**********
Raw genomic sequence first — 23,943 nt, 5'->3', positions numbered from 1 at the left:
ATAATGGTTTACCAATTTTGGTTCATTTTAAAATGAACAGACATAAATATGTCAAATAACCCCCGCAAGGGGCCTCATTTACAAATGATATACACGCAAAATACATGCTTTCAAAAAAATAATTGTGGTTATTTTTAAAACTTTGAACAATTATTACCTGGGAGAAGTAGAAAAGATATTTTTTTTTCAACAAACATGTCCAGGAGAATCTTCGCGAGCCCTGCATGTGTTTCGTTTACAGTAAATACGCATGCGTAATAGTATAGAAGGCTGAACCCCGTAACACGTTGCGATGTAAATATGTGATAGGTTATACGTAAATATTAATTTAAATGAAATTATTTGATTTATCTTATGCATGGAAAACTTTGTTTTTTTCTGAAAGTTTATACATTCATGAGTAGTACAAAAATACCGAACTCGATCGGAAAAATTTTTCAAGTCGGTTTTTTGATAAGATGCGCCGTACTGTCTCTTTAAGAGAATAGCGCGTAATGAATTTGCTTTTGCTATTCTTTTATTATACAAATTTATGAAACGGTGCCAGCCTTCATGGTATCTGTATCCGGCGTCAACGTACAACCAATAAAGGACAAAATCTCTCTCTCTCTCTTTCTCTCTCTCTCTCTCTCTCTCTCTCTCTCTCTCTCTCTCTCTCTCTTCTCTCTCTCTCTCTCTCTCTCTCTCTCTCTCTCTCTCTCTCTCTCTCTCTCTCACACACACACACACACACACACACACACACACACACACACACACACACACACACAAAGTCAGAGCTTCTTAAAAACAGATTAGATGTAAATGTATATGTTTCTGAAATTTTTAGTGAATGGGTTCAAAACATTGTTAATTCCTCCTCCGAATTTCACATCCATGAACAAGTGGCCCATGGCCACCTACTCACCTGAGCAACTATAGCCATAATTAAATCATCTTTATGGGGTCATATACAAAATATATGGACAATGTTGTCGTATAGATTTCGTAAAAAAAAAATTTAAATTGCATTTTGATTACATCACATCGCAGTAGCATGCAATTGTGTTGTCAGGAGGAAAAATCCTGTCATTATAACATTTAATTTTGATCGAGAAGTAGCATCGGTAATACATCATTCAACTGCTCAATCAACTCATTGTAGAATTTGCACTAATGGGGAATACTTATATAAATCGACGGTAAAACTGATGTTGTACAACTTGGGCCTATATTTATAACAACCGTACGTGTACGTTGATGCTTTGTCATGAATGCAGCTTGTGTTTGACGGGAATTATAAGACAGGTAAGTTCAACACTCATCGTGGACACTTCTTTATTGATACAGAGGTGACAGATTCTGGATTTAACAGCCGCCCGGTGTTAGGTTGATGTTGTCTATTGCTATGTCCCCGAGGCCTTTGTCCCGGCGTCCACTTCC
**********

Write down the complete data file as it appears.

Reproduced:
Raw genomic sequence first — 23,943 nt, 5'->3', positions numbered from 1 at the left:
ATAATGGTTTACCAATTTTGGTTCATTTTAAAATGAACAGACATAAATATGTCAAATAACCCCCGCAAGGGGCCTCATTTACAAATGATATACACGCAAAATACATGCTTTCAAAAAAATAATTGTGGTTATTTTTAAAACTTTGAACAATTATTACCTGGGAGAAGTAGAAAAGATATTTTTTTTTCAACAAACATGTCCAGGAGAATCTTCGCGAGCCCTGCATGTGTTTCGTTTACAGTAAATACGCATGCGTAATAGTATAGAAGGCTGAACCCCGTAACACGTTGCGATGTAAATATGTGATAGGTTATACGTAAATATTAATTTAAATGAAATTATTTGATTTATCTTATGCATGGAAAACTTTGTTTTTTTCTGAAAGTTTATACATTCATGAGTAGTACAAAAATACCGAACTCGATCGGAAAAATTTTTCAAGTCGGTTTTTTGATAAGATGCGCCGTACTGTCTCTTTAAGAGAATAGCGCGTAATGAATTTGCTTTTGCTATTCTTTTATTATACAAATTTATGAAACGGTGCCAGCCTTCATGGTATCTGTATCCGGCGTCAACGTACAACCAATAAAGGACAAAATCTCTCTCTCTCTCTTTCTCTCTCTCTCTCTCTCTCTCTCTCTCTCTCTCTCTCTCTCTCTCTTCTCTCTCTCTCTCTCTCTCTCTCTCTCTCTCTCTCTCTCTCTCTCTCTCTCTCACACACACACACACACACACACACACACACACACACACACACACACACACACACAAAGTCAGAGCTTCTTAAAAACAGATTAGATGTAAATGTATATGTTTCTGAAATTTTTAGTGAATGGGTTCAAAACATTGTTAATTCCTCCTCCGAATTTCACATCCATGAACAAGTGGCCCATGGCCACCTACTCACCTGAGCAACTATAGCCATAATTAAATCATCTTTATGGGGTCATATACAAAATATATGGACAATGTTGTCGTATAGATTTCGTAAAAAAAAAATTTAAATTGCATTTTGATTACATCACATCGCAGTAGCATGCAATTGTGTTGTCAGGAGGAAAAATCCTGTCATTATAACATTTAATTTTGATCGAGAAGTAGCATCGGTAATACATCATTCAACTGCTCAATCAACTCATTGTAGAATTTGCACTAATGGGGAATACTTATATAAATCGACGGTAAAACTGATGTTGTACAACTTGGGCCTATATTTATAACAACCGTACGTGTACGTTGATGCTTTGTCATGAATGCAGCTTGTGTTTGACGGGAATTATAAGACAGGTAAGTTCAACACTCATCGTGGACACTTCTTTATTGATACAGAGGTGACAGATTCTGGATTTAACAGCCGCCCGGTGTTAGGTTGATGTTGTCTATTGCTATGTCCCCGAGGCCTTTGTCCCGGCGTCCACTTCC